Black Wall Street
Ohio Wesleyan Celebrates BIPOC Entrepreneurs
More than 300 students attended Ohio Wesleyan University’s first Black Wall Street event, learning more about the business ventures of BIPOC student-entrepreneurs and local BIPOC-owned or managed businesses.
The hourlong event was held Oct. 6 during the university’s first OWU Connection Conference.
“At the turn of the 20th century, the Greenwood District of Tulsa, Oklahoma, became one of the first communities in the country thriving with Black entrepreneurial businesses,” said OWU staff member Destiny Coleman, who helped to organize the new campus event.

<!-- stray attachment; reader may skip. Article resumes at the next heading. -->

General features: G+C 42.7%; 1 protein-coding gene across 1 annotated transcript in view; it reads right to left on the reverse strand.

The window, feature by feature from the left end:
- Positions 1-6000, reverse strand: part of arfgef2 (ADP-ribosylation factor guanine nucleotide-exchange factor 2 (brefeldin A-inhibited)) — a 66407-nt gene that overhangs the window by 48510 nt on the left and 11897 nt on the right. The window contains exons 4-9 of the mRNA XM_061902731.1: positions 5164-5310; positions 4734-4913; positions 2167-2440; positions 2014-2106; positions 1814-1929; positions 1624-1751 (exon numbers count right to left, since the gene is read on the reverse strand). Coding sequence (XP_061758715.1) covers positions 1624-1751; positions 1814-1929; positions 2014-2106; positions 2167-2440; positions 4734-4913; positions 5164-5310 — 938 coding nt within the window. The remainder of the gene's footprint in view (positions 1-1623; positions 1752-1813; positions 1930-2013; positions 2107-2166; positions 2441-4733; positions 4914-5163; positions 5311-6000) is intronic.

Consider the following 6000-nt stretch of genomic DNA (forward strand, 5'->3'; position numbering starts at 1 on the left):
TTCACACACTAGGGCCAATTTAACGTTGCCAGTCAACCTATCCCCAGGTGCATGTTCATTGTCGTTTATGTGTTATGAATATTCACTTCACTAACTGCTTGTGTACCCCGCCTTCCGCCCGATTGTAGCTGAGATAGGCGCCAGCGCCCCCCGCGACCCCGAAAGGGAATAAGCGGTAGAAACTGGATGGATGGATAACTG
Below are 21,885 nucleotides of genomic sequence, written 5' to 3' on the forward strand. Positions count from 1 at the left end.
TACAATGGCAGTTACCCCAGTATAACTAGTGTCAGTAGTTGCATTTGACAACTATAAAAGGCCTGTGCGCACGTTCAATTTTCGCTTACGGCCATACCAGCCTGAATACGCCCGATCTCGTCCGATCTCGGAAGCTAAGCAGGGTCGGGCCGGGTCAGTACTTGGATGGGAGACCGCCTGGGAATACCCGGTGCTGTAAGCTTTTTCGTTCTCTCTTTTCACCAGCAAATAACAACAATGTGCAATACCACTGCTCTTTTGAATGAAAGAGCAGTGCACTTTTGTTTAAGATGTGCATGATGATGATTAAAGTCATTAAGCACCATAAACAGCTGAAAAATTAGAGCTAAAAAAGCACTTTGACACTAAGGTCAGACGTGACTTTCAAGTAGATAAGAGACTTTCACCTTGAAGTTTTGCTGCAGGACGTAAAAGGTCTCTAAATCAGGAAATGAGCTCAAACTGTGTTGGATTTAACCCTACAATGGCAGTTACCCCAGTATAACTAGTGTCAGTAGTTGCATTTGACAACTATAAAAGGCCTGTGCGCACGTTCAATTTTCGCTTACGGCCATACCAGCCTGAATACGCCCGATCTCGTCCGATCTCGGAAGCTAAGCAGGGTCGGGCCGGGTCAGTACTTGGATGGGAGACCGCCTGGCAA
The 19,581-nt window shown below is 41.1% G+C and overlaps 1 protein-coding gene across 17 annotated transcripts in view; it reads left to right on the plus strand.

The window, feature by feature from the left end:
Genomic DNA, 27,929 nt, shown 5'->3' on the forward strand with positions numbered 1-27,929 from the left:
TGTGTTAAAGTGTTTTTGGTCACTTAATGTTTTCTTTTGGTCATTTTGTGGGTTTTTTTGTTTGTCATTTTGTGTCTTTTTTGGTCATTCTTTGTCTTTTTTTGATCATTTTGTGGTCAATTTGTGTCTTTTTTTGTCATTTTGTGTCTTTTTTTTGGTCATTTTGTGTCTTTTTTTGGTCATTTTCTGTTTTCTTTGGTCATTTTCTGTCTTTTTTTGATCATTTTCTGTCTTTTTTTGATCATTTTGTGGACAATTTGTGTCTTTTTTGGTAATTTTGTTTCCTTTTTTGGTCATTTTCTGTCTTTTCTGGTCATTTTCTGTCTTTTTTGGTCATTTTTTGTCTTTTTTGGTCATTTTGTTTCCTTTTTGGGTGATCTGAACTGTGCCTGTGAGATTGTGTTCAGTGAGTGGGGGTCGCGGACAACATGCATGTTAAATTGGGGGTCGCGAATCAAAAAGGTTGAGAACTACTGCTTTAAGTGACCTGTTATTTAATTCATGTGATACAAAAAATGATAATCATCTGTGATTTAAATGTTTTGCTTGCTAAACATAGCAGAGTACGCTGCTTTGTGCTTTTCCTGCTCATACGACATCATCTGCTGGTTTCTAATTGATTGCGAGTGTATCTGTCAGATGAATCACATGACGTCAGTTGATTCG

“The prosperous town, founded by many descendants of slaves, earned a reputation as the Black Wall Street of America and became a harbor for African Americans in a highly segregated city under Jim Crow laws,” said Coleman, administrative director of The Woltemade Center for Economics, Business and Entrepreneurship.
OWU’s Black Wall Street was created as a way “to commemorate this movement,” Coleman said.
The event was held in partnership with The Woltemade Center, the Office of Multicultural Student Affairs, the Delaware Entrepreneurial Center at OWU, and the OWU Connection.
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